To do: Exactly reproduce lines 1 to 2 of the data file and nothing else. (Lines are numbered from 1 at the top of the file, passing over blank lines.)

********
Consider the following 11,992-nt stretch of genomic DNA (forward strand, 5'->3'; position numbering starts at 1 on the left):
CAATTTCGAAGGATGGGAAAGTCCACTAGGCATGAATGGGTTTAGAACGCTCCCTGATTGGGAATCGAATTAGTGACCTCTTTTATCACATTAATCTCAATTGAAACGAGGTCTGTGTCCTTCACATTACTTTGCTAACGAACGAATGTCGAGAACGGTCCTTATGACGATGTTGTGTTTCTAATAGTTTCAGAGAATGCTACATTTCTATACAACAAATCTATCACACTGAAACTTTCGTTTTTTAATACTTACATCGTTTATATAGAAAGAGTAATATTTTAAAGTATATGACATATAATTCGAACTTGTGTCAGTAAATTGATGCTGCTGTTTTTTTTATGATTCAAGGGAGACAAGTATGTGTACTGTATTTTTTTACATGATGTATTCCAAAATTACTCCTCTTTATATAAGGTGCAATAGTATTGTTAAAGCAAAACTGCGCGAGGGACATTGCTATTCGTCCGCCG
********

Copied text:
Consider the following 11,992-nt stretch of genomic DNA (forward strand, 5'->3'; position numbering starts at 1 on the left):
CAATTTCGAAGGATGGGAAAGTCCACTAGGCATGAATGGGTTTAGAACGCTCCCTGATTGGGAATCGAATTAGTGACCTCTTTTATCACATTAATCTCAATTGAAACGAGGTCTGTGTCCTTCACATTACTTTGCTAACGAACGAATGTCGAGAACGGTCCTTATGACGATGTTGTGTTTCTAATAGTTTCAGAGAATGCTACATTTCTATACAACAAATCTATCACACTGAAACTTTCGTTTTTTAATACTTACATCGTTTATATAGAAAGAGTAATATTTTAAAGTATATGACATATAATTCGAACTTGTGTCAGTAAATTGATGCTGCTGTTTTTTTTATGATTCAAGGGAGACAAGTATGTGTACTGTATTTTTTTACATGATGTATTCCAAAATTACTCCTCTTTATATAAGGTGCAATAGTATTGTTAAAGCAAAACTGCGCGAGGGACATTGCTATTCGTCCGCCG